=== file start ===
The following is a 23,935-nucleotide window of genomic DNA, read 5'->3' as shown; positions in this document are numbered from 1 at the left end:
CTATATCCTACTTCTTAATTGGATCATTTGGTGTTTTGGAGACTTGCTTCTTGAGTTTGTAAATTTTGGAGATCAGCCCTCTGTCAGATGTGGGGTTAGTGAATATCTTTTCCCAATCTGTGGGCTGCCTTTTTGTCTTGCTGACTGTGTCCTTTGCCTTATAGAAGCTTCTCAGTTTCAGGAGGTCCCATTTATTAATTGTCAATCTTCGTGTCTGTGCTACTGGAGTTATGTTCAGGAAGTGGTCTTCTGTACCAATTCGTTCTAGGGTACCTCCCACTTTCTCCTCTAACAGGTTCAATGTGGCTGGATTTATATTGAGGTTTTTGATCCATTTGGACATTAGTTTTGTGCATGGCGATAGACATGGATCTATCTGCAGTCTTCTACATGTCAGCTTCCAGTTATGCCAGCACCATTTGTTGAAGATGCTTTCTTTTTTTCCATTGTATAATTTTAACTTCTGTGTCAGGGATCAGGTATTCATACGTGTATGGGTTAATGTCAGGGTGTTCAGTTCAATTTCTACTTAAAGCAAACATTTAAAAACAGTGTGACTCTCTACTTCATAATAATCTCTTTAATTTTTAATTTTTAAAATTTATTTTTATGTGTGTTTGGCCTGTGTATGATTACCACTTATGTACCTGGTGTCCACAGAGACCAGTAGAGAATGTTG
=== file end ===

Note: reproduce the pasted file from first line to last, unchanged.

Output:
The following is a 23,935-nucleotide window of genomic DNA, read 5'->3' as shown; positions in this document are numbered from 1 at the left end:
CTATATCCTACTTCTTAATTGGATCATTTGGTGTTTTGGAGACTTGCTTCTTGAGTTTGTAAATTTTGGAGATCAGCCCTCTGTCAGATGTGGGGTTAGTGAATATCTTTTCCCAATCTGTGGGCTGCCTTTTTGTCTTGCTGACTGTGTCCTTTGCCTTATAGAAGCTTCTCAGTTTCAGGAGGTCCCATTTATTAATTGTCAATCTTCGTGTCTGTGCTACTGGAGTTATGTTCAGGAAGTGGTCTTCTGTACCAATTCGTTCTAGGGTACCTCCCACTTTCTCCTCTAACAGGTTCAATGTGGCTGGATTTATATTGAGGTTTTTGATCCATTTGGACATTAGTTTTGTGCATGGCGATAGACATGGATCTATCTGCAGTCTTCTACATGTCAGCTTCCAGTTATGCCAGCACCATTTGTTGAAGATGCTTTCTTTTTTTCCATTGTATAATTTTAACTTCTGTGTCAGGGATCAGGTATTCATACGTGTATGGGTTAATGTCAGGGTGTTCAGTTCAATTTCTACTTAAAGCAAACATTTAAAAACAGTGTGACTCTCTACTTCATAATAATCTCTTTAATTTTTAATTTTTAAAATTTATTTTTATGTGTGTTTGGCCTGTGTATGATTACCACTTATGTACCTGGTGTCCACAGAGACCAGTAGAGAATGTTG